Not the strongest week in home entertainment. Not the weakest one, either. Three entertaining if flawed flicks that you, if box office is a good estimate, probably didn’t see in theaters. Here’s the lowdown.
H&G talk through their most anticipated film of the summer, Hereditary, along with Ocean’s 8, Hotel Artemis, First Reformed, Mary Shelley, On Chesil Beach and what’s what this week in home entertainment.
Listen in HERE.
by Hope Madden and George Wolf
More than 15 years ago, Steven Soderbergh recast the Rat Pack, pointing out a set of Hollywood A-listers led by George Clooney who were as stylish and cool as Sinatra and the fellas.
Three films later (four, if you count Soderbergh’s hillbilly version Logan Lucky, and you should) and the Ocean family is drawn once again to the big payoff.
This time it’s Danny Ocean’s sister Deb (Sandra Bullock). A life of crime runs in the family, it seems. Fresh from incarceration, Deb is looking to execute the con she’s been fine tuning over the last 5 years in lockdown.
What Debbie needs is a team, and she knows what kind.
“A ‘him’ gets noticed. A ‘her’ gets ignored.”
That’s a line well-placed and well-played, and though the film seems awfully familiar from the jump, that’s not necessarily a bad thing. The music bumpers, throwback scene segues, strategy meetings and comfortable pacing set the cool vibe, and Ocean’s 8 is cheeky enough in its outright impersonation of the previous installments to shrug off feeling derivative. Instead, it comes off as second class, which may be more disappointing.
Though director Gary Ross (The Hunger Games) can crib the style—his cast (including Cate Blanchett, Sarah Paulson, Helena Bonham Carter, Mindy Kaling, Rihanna and a spunky Awkwafina) can’t generate the same chemistry. No one does a bad job, far from it, but Ocean’s 8 lacks the overlapping dialogue and easy rapport of earlier efforts. They have the talent, they just don’t have the material.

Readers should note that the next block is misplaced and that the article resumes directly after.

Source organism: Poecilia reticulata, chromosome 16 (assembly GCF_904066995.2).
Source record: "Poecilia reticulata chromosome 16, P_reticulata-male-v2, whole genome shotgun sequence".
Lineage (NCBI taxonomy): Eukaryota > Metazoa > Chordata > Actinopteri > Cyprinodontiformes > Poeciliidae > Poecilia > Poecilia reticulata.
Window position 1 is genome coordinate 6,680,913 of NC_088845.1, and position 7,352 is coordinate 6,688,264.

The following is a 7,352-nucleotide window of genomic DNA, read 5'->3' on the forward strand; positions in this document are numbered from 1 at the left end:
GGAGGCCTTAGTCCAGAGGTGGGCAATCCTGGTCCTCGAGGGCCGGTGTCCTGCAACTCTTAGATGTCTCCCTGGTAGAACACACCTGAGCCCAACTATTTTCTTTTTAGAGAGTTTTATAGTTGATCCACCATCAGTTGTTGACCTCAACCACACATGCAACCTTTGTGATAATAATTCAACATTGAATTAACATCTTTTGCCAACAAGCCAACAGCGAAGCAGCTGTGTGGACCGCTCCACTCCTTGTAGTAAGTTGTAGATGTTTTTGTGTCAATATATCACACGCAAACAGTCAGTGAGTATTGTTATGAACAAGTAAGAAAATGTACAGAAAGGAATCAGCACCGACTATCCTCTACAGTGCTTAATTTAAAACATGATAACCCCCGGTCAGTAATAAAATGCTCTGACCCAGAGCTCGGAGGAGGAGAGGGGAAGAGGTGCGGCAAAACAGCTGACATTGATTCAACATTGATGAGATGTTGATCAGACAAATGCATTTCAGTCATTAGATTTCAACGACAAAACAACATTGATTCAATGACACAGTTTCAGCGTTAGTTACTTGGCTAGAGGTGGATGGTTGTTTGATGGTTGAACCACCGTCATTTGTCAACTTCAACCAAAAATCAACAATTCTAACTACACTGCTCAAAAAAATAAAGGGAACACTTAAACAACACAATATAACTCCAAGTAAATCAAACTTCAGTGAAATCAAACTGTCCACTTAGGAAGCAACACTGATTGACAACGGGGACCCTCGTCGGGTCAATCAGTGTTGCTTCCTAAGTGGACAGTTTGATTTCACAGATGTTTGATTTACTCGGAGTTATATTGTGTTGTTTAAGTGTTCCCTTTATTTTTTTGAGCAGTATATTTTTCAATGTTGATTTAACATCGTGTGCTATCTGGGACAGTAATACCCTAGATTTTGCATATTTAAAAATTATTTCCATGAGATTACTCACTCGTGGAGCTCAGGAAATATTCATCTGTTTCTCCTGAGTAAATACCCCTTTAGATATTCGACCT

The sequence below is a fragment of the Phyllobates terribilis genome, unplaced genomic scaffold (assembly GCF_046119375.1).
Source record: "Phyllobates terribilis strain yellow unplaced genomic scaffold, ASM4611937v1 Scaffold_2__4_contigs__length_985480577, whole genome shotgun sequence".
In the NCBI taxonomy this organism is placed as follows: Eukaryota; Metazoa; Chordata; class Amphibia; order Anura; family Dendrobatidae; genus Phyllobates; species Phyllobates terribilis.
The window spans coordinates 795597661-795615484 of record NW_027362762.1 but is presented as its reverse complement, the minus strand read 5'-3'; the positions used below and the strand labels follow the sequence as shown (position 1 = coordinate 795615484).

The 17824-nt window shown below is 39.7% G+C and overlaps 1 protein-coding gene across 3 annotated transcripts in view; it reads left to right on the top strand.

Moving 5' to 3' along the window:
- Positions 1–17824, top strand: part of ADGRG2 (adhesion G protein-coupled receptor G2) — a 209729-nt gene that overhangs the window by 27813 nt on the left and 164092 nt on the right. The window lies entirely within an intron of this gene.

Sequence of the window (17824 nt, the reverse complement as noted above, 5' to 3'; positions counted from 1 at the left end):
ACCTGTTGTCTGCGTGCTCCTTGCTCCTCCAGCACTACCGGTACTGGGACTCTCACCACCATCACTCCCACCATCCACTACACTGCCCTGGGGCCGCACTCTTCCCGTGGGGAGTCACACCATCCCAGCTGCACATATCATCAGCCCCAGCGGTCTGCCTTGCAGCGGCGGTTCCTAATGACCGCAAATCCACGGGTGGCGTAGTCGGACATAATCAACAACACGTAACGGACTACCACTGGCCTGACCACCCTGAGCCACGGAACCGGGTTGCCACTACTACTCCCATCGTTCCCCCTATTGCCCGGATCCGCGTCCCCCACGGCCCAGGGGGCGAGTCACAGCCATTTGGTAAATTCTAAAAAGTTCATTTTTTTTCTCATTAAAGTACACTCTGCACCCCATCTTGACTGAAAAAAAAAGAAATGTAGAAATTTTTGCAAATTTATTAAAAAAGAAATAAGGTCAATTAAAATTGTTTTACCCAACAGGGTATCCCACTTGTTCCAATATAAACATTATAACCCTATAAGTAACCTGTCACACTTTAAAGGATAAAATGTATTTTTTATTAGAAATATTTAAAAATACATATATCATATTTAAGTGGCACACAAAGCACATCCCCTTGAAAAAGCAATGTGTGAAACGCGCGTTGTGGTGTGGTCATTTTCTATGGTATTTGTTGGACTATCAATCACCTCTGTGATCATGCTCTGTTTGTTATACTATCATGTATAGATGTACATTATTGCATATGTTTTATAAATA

Anne Hathaway is the real thief in this caper, stealing every scene with a fun and funny send-up of the Hollywood diva persona (including her own). James Corden, popping in as a fraud expert investigating the theft of a multi-million dollar Cartier necklace during the Met Gala, brightens up the third act as well with his fresh perspective and savvy delivery.
Otherwise, the side characters are neither as meaty or as interesting as in previous franchise efforts. Surprisingly it’s Blanchett who disappoints most. Too dialed down, her Lou lacks the color and definition to be effective as Debbie’s second banana, and Blanchett’s casual greatness feels wasted.
The best of the Ocean’s films rely on sharp characterizations and sharper sleight of hand. You believe you’re watching the con unfold only to find that …whaat?….the real heist was somewhere you weren’t looking. It is you who’s been conned.
While 8 follows that formula it succeeds only to a degree, its script simply not crisp enough to charm you into buying all in. The con itself is not believably intricate and Ross, who co-wrote the screenplay with Olivia Milch, cops out in act three with heavy exposition.
But hey, heist movies are fun, and movies with this much star power are fun. Ergo, Ocean’s 8 is a fun time at the movies.
Glitzy, forgettable fun.